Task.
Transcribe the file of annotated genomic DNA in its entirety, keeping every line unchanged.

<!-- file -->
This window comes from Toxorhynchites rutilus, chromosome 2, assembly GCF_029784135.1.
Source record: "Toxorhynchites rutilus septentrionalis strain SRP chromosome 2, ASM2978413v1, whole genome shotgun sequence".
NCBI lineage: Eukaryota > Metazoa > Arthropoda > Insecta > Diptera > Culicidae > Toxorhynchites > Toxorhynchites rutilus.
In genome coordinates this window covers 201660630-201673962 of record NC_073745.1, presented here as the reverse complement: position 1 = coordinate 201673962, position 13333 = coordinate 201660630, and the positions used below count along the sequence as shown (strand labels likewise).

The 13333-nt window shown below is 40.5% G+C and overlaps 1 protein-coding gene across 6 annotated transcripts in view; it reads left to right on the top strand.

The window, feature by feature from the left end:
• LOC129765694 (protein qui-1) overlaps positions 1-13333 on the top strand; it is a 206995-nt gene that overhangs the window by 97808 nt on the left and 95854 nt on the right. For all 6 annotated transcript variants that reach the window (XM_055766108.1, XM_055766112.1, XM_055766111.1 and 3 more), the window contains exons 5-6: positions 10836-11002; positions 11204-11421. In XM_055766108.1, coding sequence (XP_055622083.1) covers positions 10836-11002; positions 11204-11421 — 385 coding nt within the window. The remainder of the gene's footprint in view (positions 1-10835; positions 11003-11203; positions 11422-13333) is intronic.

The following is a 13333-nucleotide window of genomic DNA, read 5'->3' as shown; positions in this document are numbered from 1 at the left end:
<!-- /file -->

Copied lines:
This window comes from Toxorhynchites rutilus, chromosome 2, assembly GCF_029784135.1.
Source record: "Toxorhynchites rutilus septentrionalis strain SRP chromosome 2, ASM2978413v1, whole genome shotgun sequence".
NCBI lineage: Eukaryota > Metazoa > Arthropoda > Insecta > Diptera > Culicidae > Toxorhynchites > Toxorhynchites rutilus.
In genome coordinates this window covers 201660630-201673962 of record NC_073745.1, presented here as the reverse complement: position 1 = coordinate 201673962, position 13333 = coordinate 201660630, and the positions used below count along the sequence as shown (strand labels likewise).

The 13333-nt window shown below is 40.5% G+C and overlaps 1 protein-coding gene across 6 annotated transcripts in view; it reads left to right on the top strand.

The window, feature by feature from the left end:
• LOC129765694 (protein qui-1) overlaps positions 1-13333 on the top strand; it is a 206995-nt gene that overhangs the window by 97808 nt on the left and 95854 nt on the right. For all 6 annotated transcript variants that reach the window (XM_055766108.1, XM_055766112.1, XM_055766111.1 and 3 more), the window contains exons 5-6: positions 10836-11002; positions 11204-11421. In XM_055766108.1, coding sequence (XP_055622083.1) covers positions 10836-11002; positions 11204-11421 — 385 coding nt within the window. The remainder of the gene's footprint in view (positions 1-10835; positions 11003-11203; positions 11422-13333) is intronic.

The following is a 13333-nucleotide window of genomic DNA, read 5'->3' as shown; positions in this document are numbered from 1 at the left end: